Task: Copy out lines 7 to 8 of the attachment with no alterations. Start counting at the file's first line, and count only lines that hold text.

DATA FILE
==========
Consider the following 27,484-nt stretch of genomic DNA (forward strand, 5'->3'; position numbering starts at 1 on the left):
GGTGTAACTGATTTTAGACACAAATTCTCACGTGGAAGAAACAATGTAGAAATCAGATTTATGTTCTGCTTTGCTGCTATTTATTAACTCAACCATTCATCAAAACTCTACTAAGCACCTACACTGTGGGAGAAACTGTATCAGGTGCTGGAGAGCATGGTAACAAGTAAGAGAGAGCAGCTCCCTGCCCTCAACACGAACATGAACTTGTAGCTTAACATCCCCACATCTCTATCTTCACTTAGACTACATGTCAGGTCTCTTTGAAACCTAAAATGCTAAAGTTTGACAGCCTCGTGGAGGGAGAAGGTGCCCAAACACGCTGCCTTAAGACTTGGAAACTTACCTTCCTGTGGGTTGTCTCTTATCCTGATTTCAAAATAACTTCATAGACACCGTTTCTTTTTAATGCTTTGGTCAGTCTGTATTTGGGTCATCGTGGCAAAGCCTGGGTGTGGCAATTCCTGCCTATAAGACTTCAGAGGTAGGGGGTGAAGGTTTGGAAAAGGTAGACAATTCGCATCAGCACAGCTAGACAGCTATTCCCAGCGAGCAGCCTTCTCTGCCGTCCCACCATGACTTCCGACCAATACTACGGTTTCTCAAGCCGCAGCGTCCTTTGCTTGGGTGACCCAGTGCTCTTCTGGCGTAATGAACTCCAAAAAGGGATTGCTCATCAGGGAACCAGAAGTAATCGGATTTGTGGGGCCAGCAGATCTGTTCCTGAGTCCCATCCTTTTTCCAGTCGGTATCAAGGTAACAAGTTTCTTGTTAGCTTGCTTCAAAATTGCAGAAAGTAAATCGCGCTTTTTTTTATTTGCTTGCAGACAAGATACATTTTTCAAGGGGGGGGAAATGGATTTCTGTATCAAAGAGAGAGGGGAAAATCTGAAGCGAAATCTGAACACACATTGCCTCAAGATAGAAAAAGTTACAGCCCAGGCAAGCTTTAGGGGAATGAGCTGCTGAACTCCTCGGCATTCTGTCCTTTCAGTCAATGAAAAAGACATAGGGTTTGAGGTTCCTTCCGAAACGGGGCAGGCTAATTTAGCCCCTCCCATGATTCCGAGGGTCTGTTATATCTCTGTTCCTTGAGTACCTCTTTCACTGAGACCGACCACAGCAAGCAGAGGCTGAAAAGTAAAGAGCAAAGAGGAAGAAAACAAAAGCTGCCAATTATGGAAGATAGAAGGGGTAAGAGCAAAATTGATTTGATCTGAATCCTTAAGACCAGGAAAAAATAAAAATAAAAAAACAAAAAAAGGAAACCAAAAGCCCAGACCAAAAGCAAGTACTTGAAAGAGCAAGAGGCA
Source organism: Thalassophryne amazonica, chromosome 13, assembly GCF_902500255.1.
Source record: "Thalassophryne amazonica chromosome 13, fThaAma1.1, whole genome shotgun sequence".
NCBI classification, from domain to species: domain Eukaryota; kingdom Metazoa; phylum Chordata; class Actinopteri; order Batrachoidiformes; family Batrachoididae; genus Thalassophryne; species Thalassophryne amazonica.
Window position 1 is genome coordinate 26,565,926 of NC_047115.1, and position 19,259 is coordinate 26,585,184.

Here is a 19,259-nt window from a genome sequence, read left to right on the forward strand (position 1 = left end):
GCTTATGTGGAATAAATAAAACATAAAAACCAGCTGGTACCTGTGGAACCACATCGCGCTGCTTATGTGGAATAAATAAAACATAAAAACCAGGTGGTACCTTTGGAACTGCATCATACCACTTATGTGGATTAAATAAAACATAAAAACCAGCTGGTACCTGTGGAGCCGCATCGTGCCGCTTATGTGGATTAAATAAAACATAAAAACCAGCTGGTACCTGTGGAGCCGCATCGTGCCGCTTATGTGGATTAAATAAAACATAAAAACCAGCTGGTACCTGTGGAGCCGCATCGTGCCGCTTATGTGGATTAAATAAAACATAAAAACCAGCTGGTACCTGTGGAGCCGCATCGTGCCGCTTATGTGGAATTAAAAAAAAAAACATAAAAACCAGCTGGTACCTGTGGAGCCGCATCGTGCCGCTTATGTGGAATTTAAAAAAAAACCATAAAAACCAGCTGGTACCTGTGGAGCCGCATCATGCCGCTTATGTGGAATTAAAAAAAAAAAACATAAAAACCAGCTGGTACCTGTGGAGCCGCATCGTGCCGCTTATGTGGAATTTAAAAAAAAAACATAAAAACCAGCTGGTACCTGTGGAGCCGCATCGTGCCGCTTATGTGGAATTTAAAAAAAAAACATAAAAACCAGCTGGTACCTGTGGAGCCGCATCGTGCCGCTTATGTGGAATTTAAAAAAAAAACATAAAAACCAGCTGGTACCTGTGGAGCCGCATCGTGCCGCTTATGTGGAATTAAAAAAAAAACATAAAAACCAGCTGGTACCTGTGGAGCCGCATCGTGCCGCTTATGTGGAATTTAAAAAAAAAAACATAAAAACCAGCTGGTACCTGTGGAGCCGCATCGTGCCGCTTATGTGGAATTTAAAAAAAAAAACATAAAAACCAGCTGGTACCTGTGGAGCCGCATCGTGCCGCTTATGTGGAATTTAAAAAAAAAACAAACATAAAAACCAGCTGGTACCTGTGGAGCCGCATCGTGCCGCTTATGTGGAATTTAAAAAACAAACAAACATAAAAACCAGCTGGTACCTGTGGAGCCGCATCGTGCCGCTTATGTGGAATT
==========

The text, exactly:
Here is a 19,259-nt window from a genome sequence, read left to right on the forward strand (position 1 = left end):
GCTTATGTGGAATAAATAAAACATAAAAACCAGCTGGTACCTGTGGAACCACATCGCGCTGCTTATGTGGAATAAATAAAACATAAAAACCAGGTGGTACCTTTGGAACTGCATCATACCACTTATGTGGATTAAATAAAACATAAAAACCAGCTGGTACCTGTGGAGCCGCATCGTGCCGCTTATGTGGATTAAATAAAACATAAAAACCAGCTGGTACCTGTGGAGCCGCATCGTGCCGCTTATGTGGATTAAATAAAACATAAAAACCAGCTGGTACCTGTGGAGCCGCATCGTGCCGCTTATGTGGATTAAATAAAACATAAAAACCAGCTGGTACCTGTGGAGCCGCATCGTGCCGCTTATGTGGAATTAAAAAAAAAAACATAAAAACCAGCTGGTACCTGTGGAGCCGCATCGTGCCGCTTATGTGGAATTTAAAAAAAAACCATAAAAACCAGCTGGTACCTGTGGAGCCGCATCATGCCGCTTATGTGGAATTAAAAAAAAAAAACATAAAAACCAGCTGGTACCTGTGGAGCCGCATCGTGCCGCTTATGTGGAATTTAAAAAAAAAACATAAAAACCAGCTGGTACCTGTGGAGCCGCATCGTGCCGCTTATGTGGAATTTAAAAAAAAAACATAAAAACCAGCTGGTACCTGTGGAGCCGCATCGTGCCGCTTATGTGGAATTTAAAAAAAAAACATAAAAACCAGCTGGTACCTGTGGAGCCGCATCGTGCCGCTTATGTGGAATTAAAAAAAAAACATAAAAACCAGCTGGTACCTGTGGAGCCGCATCGTGCCGCTTATGTGGAATTTAAAAAAAAAAACATAAAAACCAGCTGGTACCTGTGGAGCCGCATCGTGCCGCTTATGTGGAATTTAAAAAAAAAAACATAAAAACCAGCTGGTACCTGTGGAGCCGCATCGTGCCGCTTATGTGGAATTTAAAAAAAAAACAAACATAAAAACCAGCTGGTACCTGTGGAGCCGCATCGTGCCGCTTATGTGGAATTTAAAAAACAAACAAACATAAAAACCAGCTGGTACCTGTGGAGCCGCATCGTGCCGCTTATGTGGAATT